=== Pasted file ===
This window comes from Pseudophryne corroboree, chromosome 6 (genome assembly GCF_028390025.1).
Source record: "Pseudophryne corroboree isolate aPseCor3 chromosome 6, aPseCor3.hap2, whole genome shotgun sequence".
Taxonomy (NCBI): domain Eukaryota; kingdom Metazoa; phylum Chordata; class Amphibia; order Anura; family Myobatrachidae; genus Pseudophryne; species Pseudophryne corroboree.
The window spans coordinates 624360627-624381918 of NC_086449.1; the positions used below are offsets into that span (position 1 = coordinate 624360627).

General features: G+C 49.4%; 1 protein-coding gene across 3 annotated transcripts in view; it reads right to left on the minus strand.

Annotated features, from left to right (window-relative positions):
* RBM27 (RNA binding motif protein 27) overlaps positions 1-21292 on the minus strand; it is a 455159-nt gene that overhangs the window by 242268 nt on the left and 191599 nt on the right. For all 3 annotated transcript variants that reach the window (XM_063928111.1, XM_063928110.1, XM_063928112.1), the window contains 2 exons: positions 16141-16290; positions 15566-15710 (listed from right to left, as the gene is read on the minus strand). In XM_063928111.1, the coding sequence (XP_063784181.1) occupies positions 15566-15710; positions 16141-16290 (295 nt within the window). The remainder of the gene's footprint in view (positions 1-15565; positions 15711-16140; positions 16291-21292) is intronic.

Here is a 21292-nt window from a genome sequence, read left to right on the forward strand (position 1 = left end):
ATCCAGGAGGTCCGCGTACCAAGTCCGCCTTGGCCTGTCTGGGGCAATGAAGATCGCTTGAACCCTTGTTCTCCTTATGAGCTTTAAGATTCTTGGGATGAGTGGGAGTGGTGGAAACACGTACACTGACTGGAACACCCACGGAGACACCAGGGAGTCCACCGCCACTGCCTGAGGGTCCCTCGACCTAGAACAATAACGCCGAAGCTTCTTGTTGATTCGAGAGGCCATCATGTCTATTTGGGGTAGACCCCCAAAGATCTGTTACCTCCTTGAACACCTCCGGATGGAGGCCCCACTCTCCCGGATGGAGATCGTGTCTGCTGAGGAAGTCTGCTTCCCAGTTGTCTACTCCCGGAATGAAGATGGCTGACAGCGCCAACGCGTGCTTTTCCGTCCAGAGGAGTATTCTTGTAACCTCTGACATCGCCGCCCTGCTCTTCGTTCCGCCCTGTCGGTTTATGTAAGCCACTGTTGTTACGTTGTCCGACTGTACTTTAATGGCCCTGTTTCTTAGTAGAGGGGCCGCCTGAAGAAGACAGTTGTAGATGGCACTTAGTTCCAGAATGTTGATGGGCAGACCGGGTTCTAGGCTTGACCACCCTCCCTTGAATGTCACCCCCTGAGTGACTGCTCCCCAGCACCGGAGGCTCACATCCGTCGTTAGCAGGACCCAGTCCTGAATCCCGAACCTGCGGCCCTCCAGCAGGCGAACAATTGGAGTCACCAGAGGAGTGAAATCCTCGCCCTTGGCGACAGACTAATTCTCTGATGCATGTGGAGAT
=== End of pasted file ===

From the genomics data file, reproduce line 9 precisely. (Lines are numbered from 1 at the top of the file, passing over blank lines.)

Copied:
ATCCAGGAGGTCCGCGTACCAAGTCCGCCTTGGCCTGTCTGGGGCAATGAAGATCGCTTGAACCCTTGTTCTCCTTATGAGCTTTAAGATTCTTGGGATGAGTGGGAGTGGTGGAAACACGTACACTGACTGGAACACCCACGGAGACACCAGGGAGTCCACCGCCACTGCCTGAGGGTCCCTCGACCTAGAACAATAACGCCGAAGCTTCTTGTTGATTCGAGAGGCCATCATGTCTATTTGGGGTAGACCCCCAAAGATCTGTTACCTCCTTGAACACCTCCGGATGGAGGCCCCACTCTCCCGGATGGAGATCGTGTCTGCTGAGGAAGTCTGCTTCCCAGTTGTCTACTCCCGGAATGAAGATGGCTGACAGCGCCAACGCGTGCTTTTCCGTCCAGAGGAGTATTCTTGTAACCTCTGACATCGCCGCCCTGCTCTTCGTTCCGCCCTGTCGGTTTATGTAAGCCACTGTTGTTACGTTGTCCGACTGTACTTTAATGGCCCTGTTTCTTAGTAGAGGGGCCGCCTGAAGAAGACAGTTGTAGATGGCACTTAGTTCCAGAATGTTGATGGGCAGACCGGGTTCTAGGCTTGACCACCCTCCCTTGAATGTCACCCCCTGAGTGACTGCTCCCCAGCACCGGAGGCTCACATCCGTCGTTAGCAGGACCCAGTCCTGAATCCCGAACCTGCGGCCCTCCAGCAGGCGAACAATTGGAGTCACCAGAGGAGTGAAATCCTCGCCCTTGGCGACAGACTAATTCTCTGATGCATGTGGAGAT